NPR: Feb. 21 2010 “Linguist Weighs in on Framing Climate Change”


http://www.npr.org/templates/story/story.php?storyId=123950399
Lakoff emphasizes the importance of the words chosen – or to be chosen – to frame climate change. In particular, he suggests “climate crisis,” as “crisis” incites a frame of reference in our minds that more accurately reflects the situation (per climate scientists). He says, “The idea of climate change, actually, was introduced by conservatives, by Frank Luntz in the 2004 campaign. He found that global warming alarmed people whereas climate change sounded fine. It was just change, as if it just happened, and people weren’t responsible. And climate is a nice word. It sort of gives an image of palm trees and nice climate, as opposed to hurricanes and, you know, and huge snowstorms and floods …
I think the climate crisis is a much better way to talk about [it]. You want to say this is crisis. This is a crisis for civilization. It’s a crisis for life on Earth” (http://www.npr.org/templates/story/story.php?storyId=123950399). For me, “crisis” is immediately framed with Dr. Rob Cox’s ““Nature’s ‘Crisis Disciplines’: Does Environmental Communication Have an Ethical Duty? ”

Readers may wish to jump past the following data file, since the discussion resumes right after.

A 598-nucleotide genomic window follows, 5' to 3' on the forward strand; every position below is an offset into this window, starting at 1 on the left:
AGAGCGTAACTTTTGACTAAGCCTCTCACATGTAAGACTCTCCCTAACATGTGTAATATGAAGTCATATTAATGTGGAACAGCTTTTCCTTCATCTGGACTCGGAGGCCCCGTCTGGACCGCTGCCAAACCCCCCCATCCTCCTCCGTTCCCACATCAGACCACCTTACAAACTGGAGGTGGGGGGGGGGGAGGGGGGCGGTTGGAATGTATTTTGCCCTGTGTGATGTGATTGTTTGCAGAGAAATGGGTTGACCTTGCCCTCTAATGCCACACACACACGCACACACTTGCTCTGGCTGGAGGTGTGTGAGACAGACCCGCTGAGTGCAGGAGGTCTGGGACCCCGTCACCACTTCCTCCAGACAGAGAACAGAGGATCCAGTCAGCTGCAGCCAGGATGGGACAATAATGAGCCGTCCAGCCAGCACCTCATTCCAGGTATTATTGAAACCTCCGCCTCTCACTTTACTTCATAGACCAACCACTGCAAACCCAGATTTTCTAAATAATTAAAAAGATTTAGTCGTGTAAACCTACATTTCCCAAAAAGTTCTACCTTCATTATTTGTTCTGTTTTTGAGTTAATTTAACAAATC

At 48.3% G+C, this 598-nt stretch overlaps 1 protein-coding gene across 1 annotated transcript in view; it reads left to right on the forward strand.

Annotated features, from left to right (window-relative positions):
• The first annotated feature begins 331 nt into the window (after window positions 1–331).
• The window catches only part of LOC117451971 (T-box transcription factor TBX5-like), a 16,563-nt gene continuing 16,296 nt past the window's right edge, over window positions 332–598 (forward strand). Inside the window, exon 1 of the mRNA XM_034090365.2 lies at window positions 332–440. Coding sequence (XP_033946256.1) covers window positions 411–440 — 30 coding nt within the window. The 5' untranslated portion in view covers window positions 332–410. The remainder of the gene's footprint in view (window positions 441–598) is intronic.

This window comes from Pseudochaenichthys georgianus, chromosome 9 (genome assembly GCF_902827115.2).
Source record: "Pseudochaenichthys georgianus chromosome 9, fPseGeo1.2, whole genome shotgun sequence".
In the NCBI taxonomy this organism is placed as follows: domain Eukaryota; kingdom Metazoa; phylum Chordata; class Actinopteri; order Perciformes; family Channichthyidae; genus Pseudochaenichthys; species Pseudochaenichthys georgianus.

(Environmental Communication: A Journal of Nature and Culture, 1 (May, 2007): 5-20. (Lead
article in inaugural issue of the journal.) … more on my perspective about the (re-)framing of climate change as climate crisis (and implications for scholars and practitioners of environmental rhetoric and communication) coming soon …

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About klangbehn

Doctoral Candidate: Rhetoric of Science University of South Florida 4202 E. Fowler Avenue Tampa, FL 33620-5550 View all posts by klangbehn

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